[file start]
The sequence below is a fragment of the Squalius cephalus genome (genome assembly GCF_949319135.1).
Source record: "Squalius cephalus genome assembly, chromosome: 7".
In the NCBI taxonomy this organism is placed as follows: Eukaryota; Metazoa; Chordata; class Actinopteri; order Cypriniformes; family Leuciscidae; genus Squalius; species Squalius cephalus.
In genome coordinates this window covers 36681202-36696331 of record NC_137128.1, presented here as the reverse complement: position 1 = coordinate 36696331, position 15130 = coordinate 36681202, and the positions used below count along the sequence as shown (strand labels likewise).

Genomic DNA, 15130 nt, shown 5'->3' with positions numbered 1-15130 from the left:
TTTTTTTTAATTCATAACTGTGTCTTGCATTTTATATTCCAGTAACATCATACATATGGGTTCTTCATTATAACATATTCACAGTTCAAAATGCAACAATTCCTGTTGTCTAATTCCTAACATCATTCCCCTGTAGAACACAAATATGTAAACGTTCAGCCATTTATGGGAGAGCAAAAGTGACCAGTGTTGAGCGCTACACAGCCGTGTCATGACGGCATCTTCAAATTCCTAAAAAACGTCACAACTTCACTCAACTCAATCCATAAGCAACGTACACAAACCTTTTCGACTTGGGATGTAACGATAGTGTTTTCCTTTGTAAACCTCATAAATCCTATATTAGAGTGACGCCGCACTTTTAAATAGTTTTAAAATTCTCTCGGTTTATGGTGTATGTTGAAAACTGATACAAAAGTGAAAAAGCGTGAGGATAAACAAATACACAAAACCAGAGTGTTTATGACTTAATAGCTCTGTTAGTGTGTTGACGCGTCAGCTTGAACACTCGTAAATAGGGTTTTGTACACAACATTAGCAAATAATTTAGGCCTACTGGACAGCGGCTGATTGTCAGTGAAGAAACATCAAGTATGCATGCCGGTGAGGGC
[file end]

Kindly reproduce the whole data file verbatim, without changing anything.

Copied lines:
The sequence below is a fragment of the Squalius cephalus genome (genome assembly GCF_949319135.1).
Source record: "Squalius cephalus genome assembly, chromosome: 7".
In the NCBI taxonomy this organism is placed as follows: Eukaryota; Metazoa; Chordata; class Actinopteri; order Cypriniformes; family Leuciscidae; genus Squalius; species Squalius cephalus.
In genome coordinates this window covers 36681202-36696331 of record NC_137128.1, presented here as the reverse complement: position 1 = coordinate 36696331, position 15130 = coordinate 36681202, and the positions used below count along the sequence as shown (strand labels likewise).

Genomic DNA, 15130 nt, shown 5'->3' with positions numbered 1-15130 from the left:
TTTTTTTTAATTCATAACTGTGTCTTGCATTTTATATTCCAGTAACATCATACATATGGGTTCTTCATTATAACATATTCACAGTTCAAAATGCAACAATTCCTGTTGTCTAATTCCTAACATCATTCCCCTGTAGAACACAAATATGTAAACGTTCAGCCATTTATGGGAGAGCAAAAGTGACCAGTGTTGAGCGCTACACAGCCGTGTCATGACGGCATCTTCAAATTCCTAAAAAACGTCACAACTTCACTCAACTCAATCCATAAGCAACGTACACAAACCTTTTCGACTTGGGATGTAACGATAGTGTTTTCCTTTGTAAACCTCATAAATCCTATATTAGAGTGACGCCGCACTTTTAAATAGTTTTAAAATTCTCTCGGTTTATGGTGTATGTTGAAAACTGATACAAAAGTGAAAAAGCGTGAGGATAAACAAATACACAAAACCAGAGTGTTTATGACTTAATAGCTCTGTTAGTGTGTTGACGCGTCAGCTTGAACACTCGTAAATAGGGTTTTGTACACAACATTAGCAAATAATTTAGGCCTACTGGACAGCGGCTGATTGTCAGTGAAGAAACATCAAGTATGCATGCCGGTGAGGGC